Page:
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WannaCry ransomware attack illustrates need for evolution in cybersecurity norms

Author: Zachary Goldman and Damon McCoy / Source: TheHill

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Individuals and institutions affected by the WannaCry ransomware attack face a Hobson’s choice—the malicious software (malware) encrypts a user’s documents while the decryption keys remain in the hands of the cybercriminals. Victims of the attack can either pay the hackers for the release of their files, feeding the profit motive that generates attacks like this in the first instance, or refuse to do so and permanently say goodbye to their computers.

In this instance, the WannaCry attackers generally have not decrypted files after victims sent payment, making it an easy choice not to pay. But as a public policy matter the WannaCry ransomware attack raises an equally thorny set of challenges, implicating technical questions surrounding the best ways to curtail the spread of this kind of malware, national security and intelligence policy, and corporate incentives to implement software updates. All of these challenges are taking place in a global context. In many ways, the WannaCry ransomware attack embodies the challenges and paradoxes of cybersecurity policy today and illustrates why sustainable solutions are difficult to achieve.

The WannaCry ransomware used a vulnerability in older versions of Windows that allowed an infected computer to remotely compromise other network-connected computers. This worm-like propagation of the malware allowed it to infect hundreds of thousands of computers connected to the internet in less than an hour after the initial infection. These kinds of worms were fairly common from 2008-2011 and millions of computers were often infected by them.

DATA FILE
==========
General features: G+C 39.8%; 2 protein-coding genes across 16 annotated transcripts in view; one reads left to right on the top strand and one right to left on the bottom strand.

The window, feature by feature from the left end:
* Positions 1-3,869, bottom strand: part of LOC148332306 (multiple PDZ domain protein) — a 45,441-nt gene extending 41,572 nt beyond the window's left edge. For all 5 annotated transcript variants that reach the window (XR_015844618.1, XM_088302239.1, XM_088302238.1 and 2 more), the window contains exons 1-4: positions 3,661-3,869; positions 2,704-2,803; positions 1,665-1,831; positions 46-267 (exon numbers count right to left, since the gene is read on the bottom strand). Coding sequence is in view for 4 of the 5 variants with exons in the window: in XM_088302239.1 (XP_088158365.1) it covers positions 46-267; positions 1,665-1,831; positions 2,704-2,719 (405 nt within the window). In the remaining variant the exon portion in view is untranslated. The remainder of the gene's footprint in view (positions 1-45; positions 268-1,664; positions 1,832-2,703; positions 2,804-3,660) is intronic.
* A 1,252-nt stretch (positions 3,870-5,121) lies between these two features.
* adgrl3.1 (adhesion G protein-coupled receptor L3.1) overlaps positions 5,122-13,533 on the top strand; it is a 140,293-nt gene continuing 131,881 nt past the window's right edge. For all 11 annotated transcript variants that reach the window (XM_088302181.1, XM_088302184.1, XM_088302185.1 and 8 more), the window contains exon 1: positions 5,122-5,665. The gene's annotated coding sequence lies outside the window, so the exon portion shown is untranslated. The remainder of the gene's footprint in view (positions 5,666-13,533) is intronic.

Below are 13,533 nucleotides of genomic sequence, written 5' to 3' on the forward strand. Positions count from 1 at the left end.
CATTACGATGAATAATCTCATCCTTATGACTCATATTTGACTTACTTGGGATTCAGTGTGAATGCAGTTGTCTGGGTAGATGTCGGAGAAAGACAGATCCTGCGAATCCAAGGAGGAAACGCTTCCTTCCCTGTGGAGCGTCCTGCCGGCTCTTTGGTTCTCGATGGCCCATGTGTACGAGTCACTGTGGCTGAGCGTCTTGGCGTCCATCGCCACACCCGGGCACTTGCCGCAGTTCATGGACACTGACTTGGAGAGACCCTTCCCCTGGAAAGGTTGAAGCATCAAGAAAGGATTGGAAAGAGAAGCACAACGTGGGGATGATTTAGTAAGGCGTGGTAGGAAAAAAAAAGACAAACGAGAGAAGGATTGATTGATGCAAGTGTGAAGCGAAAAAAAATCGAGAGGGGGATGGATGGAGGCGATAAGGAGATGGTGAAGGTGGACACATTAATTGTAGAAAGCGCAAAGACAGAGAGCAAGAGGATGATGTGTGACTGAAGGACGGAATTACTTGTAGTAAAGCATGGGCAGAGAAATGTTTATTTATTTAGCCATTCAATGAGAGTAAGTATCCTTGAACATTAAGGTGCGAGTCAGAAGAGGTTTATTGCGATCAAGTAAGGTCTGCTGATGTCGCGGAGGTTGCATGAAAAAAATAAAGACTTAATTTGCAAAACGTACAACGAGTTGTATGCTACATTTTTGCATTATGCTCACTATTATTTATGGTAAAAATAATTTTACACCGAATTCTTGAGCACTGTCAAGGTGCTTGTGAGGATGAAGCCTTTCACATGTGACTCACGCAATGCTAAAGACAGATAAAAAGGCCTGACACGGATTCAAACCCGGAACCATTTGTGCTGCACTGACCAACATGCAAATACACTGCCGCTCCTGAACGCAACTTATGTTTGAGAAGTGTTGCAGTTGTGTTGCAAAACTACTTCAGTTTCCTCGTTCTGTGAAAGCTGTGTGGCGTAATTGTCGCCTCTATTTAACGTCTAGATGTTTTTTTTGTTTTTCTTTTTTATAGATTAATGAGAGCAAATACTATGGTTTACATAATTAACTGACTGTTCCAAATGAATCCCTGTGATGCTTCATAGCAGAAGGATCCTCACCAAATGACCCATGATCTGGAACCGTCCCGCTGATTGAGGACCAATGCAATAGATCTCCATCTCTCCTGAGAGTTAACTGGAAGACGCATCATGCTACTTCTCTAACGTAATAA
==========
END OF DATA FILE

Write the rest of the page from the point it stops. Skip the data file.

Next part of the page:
The broad propagation of the malware was accelerated by the fact that many of the companies that were affected had not implemented patches that were widely available. This dynamic reflects two intertwined challenges—the first is the widespread failure to implement the fix for this particular software vulnerability that Microsoft released in March. The company appears to have been notified of the vulnerabilities in January, presumably by the U.S. intelligence community shortly…

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